So this summer I took a break from being onstage, as I promised my lil man, so we could spend some time together. While the draw to the stage is a huge pull I feel daily, it has been enjoyable and relaxing. It has also allowed me to have the opportunity to see a few shows, which I don't often get the opportunity to go and see.
Last night I "took myself out on the town" and ventured to a theater, that before a week or so ago, I never knew existed. The Westfield Playhouse in Eagletown had the opening weekend of Joe DiPietro's "Over the River and Through the Woods", directed by Doug Davis.
The theater itself is an old church, which I am told, was a hot mess when the theater came in. Alot of work has been put into the space, and you will feel very welcomed when you step into the intimate setting. The people are there for a love of the theater and run the place accordingly. Refreshing.
Seated in the front row, I was immediately taken to Hoboken, New Jersey...not only from the up close and personal view of the "old italian" living room before me, but also, the rest of the theater was costumed with "Little Italy" merchandise, posters and pictures you might see hanging in windows of shops.
Looking at the set I was reminded immediately of my own grandparents house, too much shit shoved onto one table, that tacky afgan that never seems to leave the couch - and appears to have mold growing on one side....but then you notice the Italian-flare, crucifixes and pictures of St. Mary adorning the walls. Homey and completely eye-rolling all at the same time.
Doug Stanton plays Nick, a single fellow, who is conflicted about moving on with his life and being pulled to stay close to his roots in New Jersey. Every Sunday he visits his grandparents for Sunday dinner, and not just one set of grandparents, but BOTH sets of grandparents. These are the old people you see together for years and years and you wonder how exactly they learned to beat life? They are happy, laughing, smacking each other's asses and dancing and singing to each other. Foreign to me, as my only witnessing of an interaction between my grandparents was one of them yelling at the other to "shut up and take the damn pill!!!" or usually, the silence that came from one being in one room and the other in another room. Both watching tv, same show, but not together, in any way.
John Carver and Marty Essig play Frank and Aida, and it is their house we have the pleasure of visiting. Although they bicker and tease each other, every word is spoken with an underlying love and care...even if it is just Aida insisting for the hundredth time that you "eat something...who's hungry????" The transformation these two made into these characters was amusing, Frank with his nose in his paper and Aida always in an apron, carrying a wooden spoon like her weapon of choice...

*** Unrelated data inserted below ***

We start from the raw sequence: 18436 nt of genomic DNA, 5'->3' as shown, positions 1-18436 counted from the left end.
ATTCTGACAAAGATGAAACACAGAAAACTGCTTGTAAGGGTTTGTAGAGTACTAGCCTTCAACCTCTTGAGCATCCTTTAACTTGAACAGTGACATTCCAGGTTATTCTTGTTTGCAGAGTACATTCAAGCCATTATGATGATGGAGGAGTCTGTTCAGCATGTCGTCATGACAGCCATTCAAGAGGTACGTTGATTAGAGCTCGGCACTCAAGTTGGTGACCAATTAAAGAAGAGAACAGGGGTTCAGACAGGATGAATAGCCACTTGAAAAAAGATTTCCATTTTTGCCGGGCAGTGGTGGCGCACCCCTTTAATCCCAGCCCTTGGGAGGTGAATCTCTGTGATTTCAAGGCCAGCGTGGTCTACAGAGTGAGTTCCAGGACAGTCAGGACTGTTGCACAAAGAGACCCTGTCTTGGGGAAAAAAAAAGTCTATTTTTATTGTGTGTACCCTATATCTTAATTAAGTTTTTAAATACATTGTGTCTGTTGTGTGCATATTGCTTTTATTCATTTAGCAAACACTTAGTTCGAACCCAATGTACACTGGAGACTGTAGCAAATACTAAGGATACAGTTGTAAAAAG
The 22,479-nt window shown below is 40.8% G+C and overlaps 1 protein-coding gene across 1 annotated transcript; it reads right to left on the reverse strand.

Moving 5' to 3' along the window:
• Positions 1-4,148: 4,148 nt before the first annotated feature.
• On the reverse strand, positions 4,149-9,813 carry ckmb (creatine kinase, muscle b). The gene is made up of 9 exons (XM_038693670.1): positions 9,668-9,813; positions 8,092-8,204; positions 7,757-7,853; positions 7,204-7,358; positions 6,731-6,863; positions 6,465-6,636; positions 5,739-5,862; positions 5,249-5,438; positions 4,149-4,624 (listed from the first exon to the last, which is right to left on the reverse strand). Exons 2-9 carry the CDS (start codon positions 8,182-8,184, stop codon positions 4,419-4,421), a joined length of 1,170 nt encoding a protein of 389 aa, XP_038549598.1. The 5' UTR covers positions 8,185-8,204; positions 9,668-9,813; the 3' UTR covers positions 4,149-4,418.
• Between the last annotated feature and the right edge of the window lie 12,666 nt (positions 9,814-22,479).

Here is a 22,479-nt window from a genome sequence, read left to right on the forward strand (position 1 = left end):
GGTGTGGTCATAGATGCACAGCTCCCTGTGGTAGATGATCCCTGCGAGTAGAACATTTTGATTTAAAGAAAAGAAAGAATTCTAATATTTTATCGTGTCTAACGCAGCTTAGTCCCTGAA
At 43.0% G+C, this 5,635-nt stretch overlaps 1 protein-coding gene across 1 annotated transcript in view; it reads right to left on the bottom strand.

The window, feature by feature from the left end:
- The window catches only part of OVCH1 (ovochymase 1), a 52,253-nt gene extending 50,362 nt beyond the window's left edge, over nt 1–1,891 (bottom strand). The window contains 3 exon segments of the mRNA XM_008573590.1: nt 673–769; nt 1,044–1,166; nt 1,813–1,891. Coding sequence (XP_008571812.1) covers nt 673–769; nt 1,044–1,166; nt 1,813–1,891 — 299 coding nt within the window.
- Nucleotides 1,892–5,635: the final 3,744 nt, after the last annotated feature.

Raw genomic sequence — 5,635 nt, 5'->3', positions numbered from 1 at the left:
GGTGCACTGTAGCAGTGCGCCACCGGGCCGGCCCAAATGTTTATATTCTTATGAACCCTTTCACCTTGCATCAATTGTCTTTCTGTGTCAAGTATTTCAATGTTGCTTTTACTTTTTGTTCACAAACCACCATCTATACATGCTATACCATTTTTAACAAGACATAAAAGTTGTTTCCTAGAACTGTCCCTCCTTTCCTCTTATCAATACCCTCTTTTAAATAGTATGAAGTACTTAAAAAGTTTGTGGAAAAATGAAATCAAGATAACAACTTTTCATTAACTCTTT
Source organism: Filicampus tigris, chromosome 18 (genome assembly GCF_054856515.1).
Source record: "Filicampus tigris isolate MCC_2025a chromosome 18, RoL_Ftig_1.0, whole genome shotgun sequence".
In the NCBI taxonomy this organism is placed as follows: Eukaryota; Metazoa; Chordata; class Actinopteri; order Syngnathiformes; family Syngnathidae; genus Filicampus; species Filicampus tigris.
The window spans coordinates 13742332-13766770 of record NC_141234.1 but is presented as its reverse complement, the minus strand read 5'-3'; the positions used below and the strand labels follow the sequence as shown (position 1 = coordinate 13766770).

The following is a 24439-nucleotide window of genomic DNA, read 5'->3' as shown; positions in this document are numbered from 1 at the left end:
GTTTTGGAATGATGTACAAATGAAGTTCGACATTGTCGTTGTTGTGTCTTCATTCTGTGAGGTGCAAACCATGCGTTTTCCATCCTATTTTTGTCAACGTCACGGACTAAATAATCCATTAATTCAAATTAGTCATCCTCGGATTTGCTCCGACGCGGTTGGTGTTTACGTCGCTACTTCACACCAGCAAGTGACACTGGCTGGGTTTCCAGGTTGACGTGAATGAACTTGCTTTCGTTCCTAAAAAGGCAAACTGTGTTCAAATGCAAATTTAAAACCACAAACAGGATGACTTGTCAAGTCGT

John Sampson and Jean Adams play Nunzio and Emma, the other set of grandparents, rounding out the family unit. Musing to myself, I LOVED the contrast of the sets of grandparents...Frank and Aida appearing to be this, jolly, lovable, homey set who is happy feeding you and reading the paper. Nunzio and Emma are the lanky, active, old folks. LOL. Always more energy than you know what to do with. You can tell, THIS is the couple that only get maybe 4 hours of sleep a night, and are up working in the garden at 5am, wondering why you have slept in so long?
The show as a whole had me laughing from start to finish, the reality of these old people interupting each other, trying to be the loudest and say their piece, all the while trying to do their best to take care of their grandson, Nick. EVEN by bringing over a girl to woo him with - Caitlin, played by sweet and endearing, Emily Crickmore.
One of the things I love about theater as a whole, is being able to find glimpses of reality within the story. The work by these fine actors not only took you away on a story with them, but allowed you to have some 3rd party perspective on the "why people do what they do", especially when it comes to family. Similar to the way I laughed and was appalled watching "My Big Fat Greek Wedding", these characters make you laugh, made ME cry (I asked Mr. Shawn Evans why he didn't TELL me I would need a tissue - YES I broke out in the Oprah UGLY cry!!!!), and made me want to run up and hug all of them afterwards. Oh, and eat some of that, whatever the hell it was they were eating onstage...
The show runs for the next 2 weekends, Fridays and Saturdays at 7:30, Sundays at 2:30...I am including the link to the playhouse site.
Appreciate the hilarity of the writing of this work, enjoy the stellar performances, full of energy, put on by all the actors. Be thankful, perhaps, that your family ISN'T like this one...or like myself, come away, almost wishing they were.